Unleashing the power of a line
Author-illustrator Barney Saltzberg has a special talent for capturing the magic of the creative process, as evidenced in his 2011 picture book, Beautiful Oops. He returns to the subject of creativity in his latest picture book, Andrew Drew and Drew, an exuberant and clever portrait of a boy who loves to draw.
Beginning with “nothing . . . but a line,” Andrew uses his pencil and his imagination to bring the line to life, transforming it into a staircase and then the back of a dinosaur. The line travels across pages and flaps and folds, making several surprising twists and turns. As folded pages are opened, a simple curve becomes the comb on a huge rooster, and a starlit nighttime sky becomes a dark, magical creature.
"There is not a 'correct' way to draw a cat!!! Let your kids find their way."
Children of all ages—especially those with an interest in drawing—will love exploring the pages of Andrew Drew and Drew. Along the way, they just might absorb some of the book’s message about the power of art and the joy of creating it.
Saltzberg, who lives in Los Angeles and is currently touring to promote Andrew Drew and Drew and another recent picture book, Arlo Needs Glasses, answered a few of our questions about how the book came to be.
What was your inspiration for the character of Andrew?
Harold and the Purple Crayon has been a favorite and I wanted to make another book about the creative process after Beautiful Oops.
What are your earliest memories of drawing?
Kindergarten. My parents mounted two of my pictures and hung them in my room. Looking back, it was very validating. My mother bought me lots of sketchbooks that I filled with drawings.
The book is dedicated to your mother, Ruth Schorr Saltzberg, “who encouraged me to use my imagination and a pencil!” Was your mother also an artist? Why do you think she chose to encourage your interest in art?
My mother was a huge fan of art. She dabbled in painting, drawing and sculpture. She saw a talent in me, way before I did. She even sent me to Saturday art classes in primary school (which I loved).
How did the concept for the book originate—the clever use of folded pages and continuing lines?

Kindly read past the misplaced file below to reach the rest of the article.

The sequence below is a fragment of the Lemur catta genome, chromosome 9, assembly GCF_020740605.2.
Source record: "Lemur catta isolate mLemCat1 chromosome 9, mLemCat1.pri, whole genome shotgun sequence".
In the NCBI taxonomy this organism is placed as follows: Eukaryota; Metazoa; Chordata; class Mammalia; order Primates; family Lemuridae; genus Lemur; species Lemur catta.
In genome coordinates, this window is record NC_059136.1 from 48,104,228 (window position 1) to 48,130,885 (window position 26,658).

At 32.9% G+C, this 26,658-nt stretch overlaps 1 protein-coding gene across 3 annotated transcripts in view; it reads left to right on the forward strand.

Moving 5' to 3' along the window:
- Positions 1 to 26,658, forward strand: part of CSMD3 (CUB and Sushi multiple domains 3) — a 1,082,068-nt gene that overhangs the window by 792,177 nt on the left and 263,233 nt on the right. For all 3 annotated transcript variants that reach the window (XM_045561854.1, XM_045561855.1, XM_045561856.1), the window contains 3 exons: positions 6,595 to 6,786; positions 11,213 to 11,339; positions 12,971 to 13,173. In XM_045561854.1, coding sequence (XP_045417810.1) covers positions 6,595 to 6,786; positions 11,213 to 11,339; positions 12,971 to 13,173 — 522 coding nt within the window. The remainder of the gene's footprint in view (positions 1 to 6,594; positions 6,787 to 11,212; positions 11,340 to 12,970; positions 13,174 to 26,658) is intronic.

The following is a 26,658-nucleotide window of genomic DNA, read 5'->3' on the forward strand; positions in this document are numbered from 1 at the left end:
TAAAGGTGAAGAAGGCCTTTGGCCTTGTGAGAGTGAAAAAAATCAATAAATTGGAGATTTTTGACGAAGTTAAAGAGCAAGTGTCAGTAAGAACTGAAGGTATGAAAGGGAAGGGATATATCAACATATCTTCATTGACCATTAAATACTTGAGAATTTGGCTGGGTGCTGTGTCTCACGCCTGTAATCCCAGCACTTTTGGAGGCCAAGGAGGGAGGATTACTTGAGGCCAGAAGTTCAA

I'm a huge fan of Emily Gravett. She used flaps in The Odd Egg. I loved the way the unfolding story impacts the rhythm of the story. Andrew seemed like the perfect book to have images appear as the story progresses.
Can you describe the process you used to create the book? Did you start by making a mockup that included all the flaps and folds and overlapping pages?
I had to make a mockup to write this. I came up with the flaps first and drew on each page. None of the drawings were pre-planned. I surprised myself when I saw what was unfolding as I was sketching. It was a lot of fun to see where the pencil would take me.
Did you encounter any problems bringing your vision for the book to life?
This was the hardest book to illustrate even though the drawings are simple. Making everything line up was quite a challenge. My art director, Megan Bennett, is brilliant and very patient!!!
One of the cutest touches in the book is an easel with several different drawings attached. Was this element as difficult to produce as it appears? Did your publisher ever balk at the production cost of elements like that one?
My editor, Cecily Kaiser didn't bat an eye when I showed her the dummy. She wanted the book immediately and kept everything I envisioned.
What advice would you give to the parents of a budding artist?
Expose them to all types of art. Give them lots of paper!!! Don't be judgmental. Let them explore. If the sky they paint is pink with yellow polka dots, that's fine!!!! There is not a "correct" way to draw a cat!!! Let your kids find their way. Everything at school has a right and wrong answer. Making art is time for letting the rules go on vacation.